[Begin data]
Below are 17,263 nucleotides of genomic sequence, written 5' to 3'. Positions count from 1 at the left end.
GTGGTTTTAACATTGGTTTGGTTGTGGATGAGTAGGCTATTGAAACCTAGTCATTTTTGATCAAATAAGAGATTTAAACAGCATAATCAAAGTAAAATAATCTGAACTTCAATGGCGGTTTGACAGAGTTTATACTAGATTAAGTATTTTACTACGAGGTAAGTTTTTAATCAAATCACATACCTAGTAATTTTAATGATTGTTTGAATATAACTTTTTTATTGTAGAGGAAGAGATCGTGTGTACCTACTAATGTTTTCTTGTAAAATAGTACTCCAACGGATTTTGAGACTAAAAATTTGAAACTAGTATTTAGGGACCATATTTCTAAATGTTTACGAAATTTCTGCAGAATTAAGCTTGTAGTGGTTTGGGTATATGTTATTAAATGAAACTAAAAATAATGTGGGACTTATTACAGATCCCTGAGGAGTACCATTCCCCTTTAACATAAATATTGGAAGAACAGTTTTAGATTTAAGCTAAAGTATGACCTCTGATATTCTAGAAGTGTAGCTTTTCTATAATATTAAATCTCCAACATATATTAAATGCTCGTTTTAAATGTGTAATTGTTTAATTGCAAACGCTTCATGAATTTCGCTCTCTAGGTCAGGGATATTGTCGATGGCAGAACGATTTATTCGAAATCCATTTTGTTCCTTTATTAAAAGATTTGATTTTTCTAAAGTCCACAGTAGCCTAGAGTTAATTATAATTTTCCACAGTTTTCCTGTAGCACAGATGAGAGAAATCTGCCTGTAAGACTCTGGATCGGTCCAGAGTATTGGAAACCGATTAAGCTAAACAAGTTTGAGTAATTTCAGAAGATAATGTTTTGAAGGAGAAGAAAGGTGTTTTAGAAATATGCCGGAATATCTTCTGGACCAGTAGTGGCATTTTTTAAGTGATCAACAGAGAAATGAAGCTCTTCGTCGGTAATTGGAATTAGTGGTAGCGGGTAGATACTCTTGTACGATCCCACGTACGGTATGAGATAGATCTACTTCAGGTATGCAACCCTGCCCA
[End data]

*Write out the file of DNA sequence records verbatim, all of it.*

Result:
Below are 17,263 nucleotides of genomic sequence, written 5' to 3'. Positions count from 1 at the left end.
GTGGTTTTAACATTGGTTTGGTTGTGGATGAGTAGGCTATTGAAACCTAGTCATTTTTGATCAAATAAGAGATTTAAACAGCATAATCAAAGTAAAATAATCTGAACTTCAATGGCGGTTTGACAGAGTTTATACTAGATTAAGTATTTTACTACGAGGTAAGTTTTTAATCAAATCACATACCTAGTAATTTTAATGATTGTTTGAATATAACTTTTTTATTGTAGAGGAAGAGATCGTGTGTACCTACTAATGTTTTCTTGTAAAATAGTACTCCAACGGATTTTGAGACTAAAAATTTGAAACTAGTATTTAGGGACCATATTTCTAAATGTTTACGAAATTTCTGCAGAATTAAGCTTGTAGTGGTTTGGGTATATGTTATTAAATGAAACTAAAAATAATGTGGGACTTATTACAGATCCCTGAGGAGTACCATTCCCCTTTAACATAAATATTGGAAGAACAGTTTTAGATTTAAGCTAAAGTATGACCTCTGATATTCTAGAAGTGTAGCTTTTCTATAATATTAAATCTCCAACATATATTAAATGCTCGTTTTAAATGTGTAATTGTTTAATTGCAAACGCTTCATGAATTTCGCTCTCTAGGTCAGGGATATTGTCGATGGCAGAACGATTTATTCGAAATCCATTTTGTTCCTTTATTAAAAGATTTGATTTTTCTAAAGTCCACAGTAGCCTAGAGTTAATTATAATTTTCCACAGTTTTCCTGTAGCACAGATGAGAGAAATCTGCCTGTAAGACTCTGGATCGGTCCAGAGTATTGGAAACCGATTAAGCTAAACAAGTTTGAGTAATTTCAGAAGATAATGTTTTGAAGGAGAAGAAAGGTGTTTTAGAAATATGCCGGAATATCTTCTGGACCAGTAGTGGCATTTTTTAAGTGATCAACAGAGAAATGAAGCTCTTCGTCGGTAATTGGAATTAGTGGTAGCGGGTAGATACTCTTGTACGATCCCACGTACGGTATGAGATAGATCTACTTCAGGTATGCAACCCTGCCCA